Basque Fact of the Week: Native Basque Words for the Elements

There are currently 118 elements on the periodic table. Maybe 10 were known to the ancients: copper, lead, gold, silver, iron, carbon, tin, sulfur, mercury, and zinc. Given the importance of these elements to metal working, it isn’t surprising to find that several of these have native words in Basque. As noted by linguist Larry Trask, perhaps more surprising is that some of them seemingly do not.

Images taken from Wikipedia.
  • Lead. The modern Basque word for lead is berun. Lead has likely been smelted for at least 9,000 years and is used today in a wide range of technologies, from plumbing and batteries to paints and radiation shielding. However, lead is also toxic, leading to a push to develop technologies that use less lead. Beraun is an alternative spelling for lead in Bizkaia. Berun-zuri — white lead — is another word for tin.
  • Iron. There are a number of spellings for the word for iron, which makes some sense given the overwhelming importance of iron to the history of the Basque Country. The most common spelling is burdina, but in Zuberoa, you can also find bürdü(i)ña. Other versions include burnia, burrina, burduina, and burine. By mass, iron is the most abundant element on Earth, but most of it is tied up in minerals, requiring high temperature (nearly 3000 °F) furnaces to extract. Burdingorri, or red iron, is another name for copper. Burdinori, literally meaning yellow iron, is sometimes used in Bizkaia for bronze. Some have speculated that the word burdin is related to urdin, today meaning blue. Trask finds this an interesting idea, but there is little direct support for this.
  • Gold is urre, though urhe and ürhe have also been documented. Of course, humans have always had a fascination with gold, not only because of its properties but because of its luster. We have about 190,000 metric tons of gold, about half of which is used in jewelry and 10% is used in industry.
  • Silver is an interesting case. The Basque word for silver is zilar, though zidar, zirar, zildar, and ziler, amongst other spellings, are also found. The words silver and zilar are similar enough that some have speculated a common origin, but no definitive link has been established. Silver has a number of uses, including in photographs and as a disinfectant. Another word for silver is urre zuri, or white gold. The more archaic Basque word for mercury is zilarbizi, or living silver, similar in spirit to quicksilver.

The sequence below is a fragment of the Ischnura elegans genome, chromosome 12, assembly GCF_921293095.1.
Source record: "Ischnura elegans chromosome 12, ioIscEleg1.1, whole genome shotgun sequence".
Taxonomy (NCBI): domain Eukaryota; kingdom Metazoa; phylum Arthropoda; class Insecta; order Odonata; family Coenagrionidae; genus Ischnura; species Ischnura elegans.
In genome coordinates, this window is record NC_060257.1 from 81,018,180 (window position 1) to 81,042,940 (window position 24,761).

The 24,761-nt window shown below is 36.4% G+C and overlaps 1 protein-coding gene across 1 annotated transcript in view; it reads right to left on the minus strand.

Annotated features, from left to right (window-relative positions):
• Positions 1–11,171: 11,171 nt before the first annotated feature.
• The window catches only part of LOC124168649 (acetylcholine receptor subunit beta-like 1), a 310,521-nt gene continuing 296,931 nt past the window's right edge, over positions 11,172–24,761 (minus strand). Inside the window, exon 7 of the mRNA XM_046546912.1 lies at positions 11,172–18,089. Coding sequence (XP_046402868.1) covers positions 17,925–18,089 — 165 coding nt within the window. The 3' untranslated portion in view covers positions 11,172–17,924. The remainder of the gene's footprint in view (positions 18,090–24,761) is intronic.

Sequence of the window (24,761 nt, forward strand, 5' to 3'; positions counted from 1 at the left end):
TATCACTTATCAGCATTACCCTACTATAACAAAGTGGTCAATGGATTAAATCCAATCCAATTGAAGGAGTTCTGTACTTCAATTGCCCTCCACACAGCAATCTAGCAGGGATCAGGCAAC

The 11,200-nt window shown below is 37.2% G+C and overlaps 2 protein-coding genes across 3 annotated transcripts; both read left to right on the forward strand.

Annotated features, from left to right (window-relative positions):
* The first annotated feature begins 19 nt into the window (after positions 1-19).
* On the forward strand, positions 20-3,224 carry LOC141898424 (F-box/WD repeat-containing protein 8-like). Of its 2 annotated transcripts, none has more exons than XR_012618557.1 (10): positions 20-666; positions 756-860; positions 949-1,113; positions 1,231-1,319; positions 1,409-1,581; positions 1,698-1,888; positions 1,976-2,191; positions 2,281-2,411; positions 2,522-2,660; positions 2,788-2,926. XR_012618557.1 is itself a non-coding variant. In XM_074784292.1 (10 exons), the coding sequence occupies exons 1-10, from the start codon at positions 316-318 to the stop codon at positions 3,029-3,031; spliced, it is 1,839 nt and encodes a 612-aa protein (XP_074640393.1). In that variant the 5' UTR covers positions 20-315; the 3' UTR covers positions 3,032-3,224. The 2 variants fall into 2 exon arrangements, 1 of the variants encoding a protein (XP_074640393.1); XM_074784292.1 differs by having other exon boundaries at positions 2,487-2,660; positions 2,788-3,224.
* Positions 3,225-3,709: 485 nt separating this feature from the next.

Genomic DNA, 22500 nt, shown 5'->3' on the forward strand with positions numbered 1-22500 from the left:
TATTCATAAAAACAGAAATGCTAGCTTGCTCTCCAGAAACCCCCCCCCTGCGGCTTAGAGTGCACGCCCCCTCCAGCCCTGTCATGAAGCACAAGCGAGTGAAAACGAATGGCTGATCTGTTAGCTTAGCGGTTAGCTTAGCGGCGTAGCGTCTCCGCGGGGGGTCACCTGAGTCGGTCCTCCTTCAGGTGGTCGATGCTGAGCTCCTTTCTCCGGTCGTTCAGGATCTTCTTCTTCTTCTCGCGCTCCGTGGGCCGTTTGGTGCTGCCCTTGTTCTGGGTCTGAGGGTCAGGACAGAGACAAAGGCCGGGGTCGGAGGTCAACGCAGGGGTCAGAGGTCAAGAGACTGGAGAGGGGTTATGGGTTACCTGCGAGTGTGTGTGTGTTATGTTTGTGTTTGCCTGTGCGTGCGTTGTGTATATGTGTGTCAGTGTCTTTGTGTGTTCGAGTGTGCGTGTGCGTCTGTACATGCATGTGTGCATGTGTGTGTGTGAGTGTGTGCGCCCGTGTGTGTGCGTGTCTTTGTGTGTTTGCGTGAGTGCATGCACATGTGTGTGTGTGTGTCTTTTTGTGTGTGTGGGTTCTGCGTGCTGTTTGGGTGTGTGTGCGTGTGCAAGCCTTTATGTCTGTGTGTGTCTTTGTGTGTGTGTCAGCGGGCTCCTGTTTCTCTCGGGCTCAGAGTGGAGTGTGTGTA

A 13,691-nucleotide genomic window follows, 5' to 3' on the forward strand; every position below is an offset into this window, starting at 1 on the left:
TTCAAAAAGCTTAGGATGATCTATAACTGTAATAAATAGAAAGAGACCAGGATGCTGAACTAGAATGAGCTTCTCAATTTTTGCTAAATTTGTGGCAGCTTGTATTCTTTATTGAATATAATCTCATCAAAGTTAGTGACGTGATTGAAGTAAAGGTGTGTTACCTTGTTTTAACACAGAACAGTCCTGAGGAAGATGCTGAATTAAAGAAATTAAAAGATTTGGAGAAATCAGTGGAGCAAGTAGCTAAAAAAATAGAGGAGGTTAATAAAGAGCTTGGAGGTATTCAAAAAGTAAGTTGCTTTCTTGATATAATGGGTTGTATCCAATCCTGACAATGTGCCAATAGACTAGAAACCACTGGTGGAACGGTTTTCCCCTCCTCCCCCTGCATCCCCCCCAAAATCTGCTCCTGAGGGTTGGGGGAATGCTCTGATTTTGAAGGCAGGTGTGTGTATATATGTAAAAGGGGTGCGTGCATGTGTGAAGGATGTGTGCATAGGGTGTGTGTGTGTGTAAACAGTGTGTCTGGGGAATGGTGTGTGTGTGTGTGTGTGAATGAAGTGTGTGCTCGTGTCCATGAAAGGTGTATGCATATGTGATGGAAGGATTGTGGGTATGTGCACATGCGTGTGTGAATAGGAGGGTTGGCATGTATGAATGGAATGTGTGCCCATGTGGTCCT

• Carbon is one of the most important elements to life on Earth, the basis for all organic chemistry and the element comprising both diamonds and charcoal. Thus, carbon has been critical in refining metals and has a long history of human use. The modern Basque word for carbon is karbono, and that is what you would find on the Basque periodic table. However, there seems to be a more ancient Basque word for carbon, or at least charcoal: ikazkai, or ikazki. At least the Elhuyar Hiztegiak defines ikazkai as carbon.
  • Copper is maybe the most interesting item on this list. Humans have been using copper for over 10,000 years, longer than any other metal, since it is found in a form that can be used almost directly, without smelting or refining. However, despite this long history, Basque doesn’t seem to have a native word for copper. The modern word is kobre, clearly taken from a Romance language. However, Pushkariova argues that there are older, native words in Basque that have been displaced by kobre. These are okain and tupiki. Tupiki is listed in the Orotariko Euskal Hiztegia, along with the Bizkaian variant topinki, as a word for copper. But, they say that okain actually means “to charge” and the association with copper was a mistake. Ok. But then Pushkariova gives a word for malachite, a copper-based mineral: okain berde. I can’t find any other mention of okain berde anywhere, so not sure what to make of this one…
  • Basque doesn’t seem to have native words for sulfur or zinc, despite their long history with humans.
  • And, I can’t leave this alone without noting again that the element tungsten was discovered by the Basque Elhuyar brothers. I always wonder what they might have named their element if had the chance.

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